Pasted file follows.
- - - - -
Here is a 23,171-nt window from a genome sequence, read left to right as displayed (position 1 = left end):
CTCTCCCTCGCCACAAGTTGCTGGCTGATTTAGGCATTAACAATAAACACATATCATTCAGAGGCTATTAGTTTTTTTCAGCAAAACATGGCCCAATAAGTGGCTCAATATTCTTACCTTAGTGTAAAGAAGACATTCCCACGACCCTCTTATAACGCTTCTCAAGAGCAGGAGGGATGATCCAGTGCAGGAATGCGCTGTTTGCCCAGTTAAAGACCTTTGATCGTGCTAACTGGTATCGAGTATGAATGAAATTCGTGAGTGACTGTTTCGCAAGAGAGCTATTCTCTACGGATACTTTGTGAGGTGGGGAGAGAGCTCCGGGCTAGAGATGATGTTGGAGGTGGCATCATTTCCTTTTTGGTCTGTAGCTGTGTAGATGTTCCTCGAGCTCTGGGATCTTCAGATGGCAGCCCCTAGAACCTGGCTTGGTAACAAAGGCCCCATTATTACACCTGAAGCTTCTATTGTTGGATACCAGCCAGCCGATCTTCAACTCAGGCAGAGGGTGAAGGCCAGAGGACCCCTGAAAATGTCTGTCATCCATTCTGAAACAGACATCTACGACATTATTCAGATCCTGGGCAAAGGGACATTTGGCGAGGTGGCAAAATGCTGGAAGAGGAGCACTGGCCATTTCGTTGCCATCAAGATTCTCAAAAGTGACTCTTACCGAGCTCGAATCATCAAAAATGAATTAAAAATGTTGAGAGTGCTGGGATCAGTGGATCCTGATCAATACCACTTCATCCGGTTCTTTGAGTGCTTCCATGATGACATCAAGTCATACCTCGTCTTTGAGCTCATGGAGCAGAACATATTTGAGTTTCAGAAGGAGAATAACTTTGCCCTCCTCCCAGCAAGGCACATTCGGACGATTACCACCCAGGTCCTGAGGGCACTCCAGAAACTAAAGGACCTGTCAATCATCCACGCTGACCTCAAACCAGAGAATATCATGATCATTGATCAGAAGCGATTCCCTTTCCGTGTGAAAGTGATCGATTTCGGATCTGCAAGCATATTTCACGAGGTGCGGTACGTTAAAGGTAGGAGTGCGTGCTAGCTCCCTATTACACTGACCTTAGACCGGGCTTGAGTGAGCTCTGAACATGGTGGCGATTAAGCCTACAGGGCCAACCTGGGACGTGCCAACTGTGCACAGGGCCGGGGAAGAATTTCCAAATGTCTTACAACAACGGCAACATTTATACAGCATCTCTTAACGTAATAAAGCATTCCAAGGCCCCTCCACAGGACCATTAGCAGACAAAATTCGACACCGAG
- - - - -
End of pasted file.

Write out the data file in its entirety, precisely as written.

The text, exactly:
Here is a 23,171-nt window from a genome sequence, read left to right as displayed (position 1 = left end):
CTCTCCCTCGCCACAAGTTGCTGGCTGATTTAGGCATTAACAATAAACACATATCATTCAGAGGCTATTAGTTTTTTTCAGCAAAACATGGCCCAATAAGTGGCTCAATATTCTTACCTTAGTGTAAAGAAGACATTCCCACGACCCTCTTATAACGCTTCTCAAGAGCAGGAGGGATGATCCAGTGCAGGAATGCGCTGTTTGCCCAGTTAAAGACCTTTGATCGTGCTAACTGGTATCGAGTATGAATGAAATTCGTGAGTGACTGTTTCGCAAGAGAGCTATTCTCTACGGATACTTTGTGAGGTGGGGAGAGAGCTCCGGGCTAGAGATGATGTTGGAGGTGGCATCATTTCCTTTTTGGTCTGTAGCTGTGTAGATGTTCCTCGAGCTCTGGGATCTTCAGATGGCAGCCCCTAGAACCTGGCTTGGTAACAAAGGCCCCATTATTACACCTGAAGCTTCTATTGTTGGATACCAGCCAGCCGATCTTCAACTCAGGCAGAGGGTGAAGGCCAGAGGACCCCTGAAAATGTCTGTCATCCATTCTGAAACAGACATCTACGACATTATTCAGATCCTGGGCAAAGGGACATTTGGCGAGGTGGCAAAATGCTGGAAGAGGAGCACTGGCCATTTCGTTGCCATCAAGATTCTCAAAAGTGACTCTTACCGAGCTCGAATCATCAAAAATGAATTAAAAATGTTGAGAGTGCTGGGATCAGTGGATCCTGATCAATACCACTTCATCCGGTTCTTTGAGTGCTTCCATGATGACATCAAGTCATACCTCGTCTTTGAGCTCATGGAGCAGAACATATTTGAGTTTCAGAAGGAGAATAACTTTGCCCTCCTCCCAGCAAGGCACATTCGGACGATTACCACCCAGGTCCTGAGGGCACTCCAGAAACTAAAGGACCTGTCAATCATCCACGCTGACCTCAAACCAGAGAATATCATGATCATTGATCAGAAGCGATTCCCTTTCCGTGTGAAAGTGATCGATTTCGGATCTGCAAGCATATTTCACGAGGTGCGGTACGTTAAAGGTAGGAGTGCGTGCTAGCTCCCTATTACACTGACCTTAGACCGGGCTTGAGTGAGCTCTGAACATGGTGGCGATTAAGCCTACAGGGCCAACCTGGGACGTGCCAACTGTGCACAGGGCCGGGGAAGAATTTCCAAATGTCTTACAACAACGGCAACATTTATACAGCATCTCTTAACGTAATAAAGCATTCCAAGGCCCCTCCACAGGACCATTAGCAGACAAAATTCGACACCGAG